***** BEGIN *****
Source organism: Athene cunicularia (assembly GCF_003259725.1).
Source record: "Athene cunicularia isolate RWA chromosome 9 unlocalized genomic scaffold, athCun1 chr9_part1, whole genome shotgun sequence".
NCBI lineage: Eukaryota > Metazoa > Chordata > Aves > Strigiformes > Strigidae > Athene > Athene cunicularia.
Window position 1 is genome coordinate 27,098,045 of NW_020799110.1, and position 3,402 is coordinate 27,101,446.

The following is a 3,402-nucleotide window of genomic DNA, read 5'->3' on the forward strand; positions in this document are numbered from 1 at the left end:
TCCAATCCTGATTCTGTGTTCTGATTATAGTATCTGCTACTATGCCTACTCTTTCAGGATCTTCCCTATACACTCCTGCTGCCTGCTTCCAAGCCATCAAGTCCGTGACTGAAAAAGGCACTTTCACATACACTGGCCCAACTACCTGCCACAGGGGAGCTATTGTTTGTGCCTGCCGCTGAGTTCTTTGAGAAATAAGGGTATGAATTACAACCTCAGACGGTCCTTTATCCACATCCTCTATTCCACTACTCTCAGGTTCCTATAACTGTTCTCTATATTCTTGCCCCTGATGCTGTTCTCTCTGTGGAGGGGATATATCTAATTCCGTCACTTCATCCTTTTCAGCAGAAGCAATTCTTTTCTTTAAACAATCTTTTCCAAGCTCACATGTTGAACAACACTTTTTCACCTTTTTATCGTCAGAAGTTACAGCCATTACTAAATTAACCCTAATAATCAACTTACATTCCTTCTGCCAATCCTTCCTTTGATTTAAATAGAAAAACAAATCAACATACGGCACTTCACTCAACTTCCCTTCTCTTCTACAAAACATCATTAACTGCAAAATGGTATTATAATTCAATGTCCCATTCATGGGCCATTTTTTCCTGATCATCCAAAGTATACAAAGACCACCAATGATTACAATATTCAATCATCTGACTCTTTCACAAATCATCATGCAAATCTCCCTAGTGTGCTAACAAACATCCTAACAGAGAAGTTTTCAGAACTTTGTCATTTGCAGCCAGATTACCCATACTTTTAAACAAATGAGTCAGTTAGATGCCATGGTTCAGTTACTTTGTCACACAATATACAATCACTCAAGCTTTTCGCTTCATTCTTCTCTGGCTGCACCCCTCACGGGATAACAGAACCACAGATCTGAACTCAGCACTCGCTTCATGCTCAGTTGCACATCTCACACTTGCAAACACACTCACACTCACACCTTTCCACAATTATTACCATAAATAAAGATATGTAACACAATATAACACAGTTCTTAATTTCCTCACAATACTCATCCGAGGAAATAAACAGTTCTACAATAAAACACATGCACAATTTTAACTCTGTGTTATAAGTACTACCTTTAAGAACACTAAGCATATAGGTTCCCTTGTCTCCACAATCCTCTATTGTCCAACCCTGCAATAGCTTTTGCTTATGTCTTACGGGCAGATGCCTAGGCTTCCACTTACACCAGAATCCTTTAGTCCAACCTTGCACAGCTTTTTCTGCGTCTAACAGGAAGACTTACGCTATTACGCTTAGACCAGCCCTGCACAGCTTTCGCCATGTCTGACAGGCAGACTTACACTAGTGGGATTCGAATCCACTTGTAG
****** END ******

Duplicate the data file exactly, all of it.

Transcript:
Source organism: Athene cunicularia (assembly GCF_003259725.1).
Source record: "Athene cunicularia isolate RWA chromosome 9 unlocalized genomic scaffold, athCun1 chr9_part1, whole genome shotgun sequence".
NCBI lineage: Eukaryota > Metazoa > Chordata > Aves > Strigiformes > Strigidae > Athene > Athene cunicularia.
Window position 1 is genome coordinate 27,098,045 of NW_020799110.1, and position 3,402 is coordinate 27,101,446.

The following is a 3,402-nucleotide window of genomic DNA, read 5'->3' on the forward strand; positions in this document are numbered from 1 at the left end:
TCCAATCCTGATTCTGTGTTCTGATTATAGTATCTGCTACTATGCCTACTCTTTCAGGATCTTCCCTATACACTCCTGCTGCCTGCTTCCAAGCCATCAAGTCCGTGACTGAAAAAGGCACTTTCACATACACTGGCCCAACTACCTGCCACAGGGGAGCTATTGTTTGTGCCTGCCGCTGAGTTCTTTGAGAAATAAGGGTATGAATTACAACCTCAGACGGTCCTTTATCCACATCCTCTATTCCACTACTCTCAGGTTCCTATAACTGTTCTCTATATTCTTGCCCCTGATGCTGTTCTCTCTGTGGAGGGGATATATCTAATTCCGTCACTTCATCCTTTTCAGCAGAAGCAATTCTTTTCTTTAAACAATCTTTTCCAAGCTCACATGTTGAACAACACTTTTTCACCTTTTTATCGTCAGAAGTTACAGCCATTACTAAATTAACCCTAATAATCAACTTACATTCCTTCTGCCAATCCTTCCTTTGATTTAAATAGAAAAACAAATCAACATACGGCACTTCACTCAACTTCCCTTCTCTTCTACAAAACATCATTAACTGCAAAATGGTATTATAATTCAATGTCCCATTCATGGGCCATTTTTTCCTGATCATCCAAAGTATACAAAGACCACCAATGATTACAATATTCAATCATCTGACTCTTTCACAAATCATCATGCAAATCTCCCTAGTGTGCTAACAAACATCCTAACAGAGAAGTTTTCAGAACTTTGTCATTTGCAGCCAGATTACCCATACTTTTAAACAAATGAGTCAGTTAGATGCCATGGTTCAGTTACTTTGTCACACAATATACAATCACTCAAGCTTTTCGCTTCATTCTTCTCTGGCTGCACCCCTCACGGGATAACAGAACCACAGATCTGAACTCAGCACTCGCTTCATGCTCAGTTGCACATCTCACACTTGCAAACACACTCACACTCACACCTTTCCACAATTATTACCATAAATAAAGATATGTAACACAATATAACACAGTTCTTAATTTCCTCACAATACTCATCCGAGGAAATAAACAGTTCTACAATAAAACACATGCACAATTTTAACTCTGTGTTATAAGTACTACCTTTAAGAACACTAAGCATATAGGTTCCCTTGTCTCCACAATCCTCTATTGTCCAACCCTGCAATAGCTTTTGCTTATGTCTTACGGGCAGATGCCTAGGCTTCCACTTACACCAGAATCCTTTAGTCCAACCTTGCACAGCTTTTTCTGCGTCTAACAGGAAGACTTACGCTATTACGCTTAGACCAGCCCTGCACAGCTTTCGCCATGTCTGACAGGCAGACTTACACTAGTGGGATTCGAATCCACTTGTAG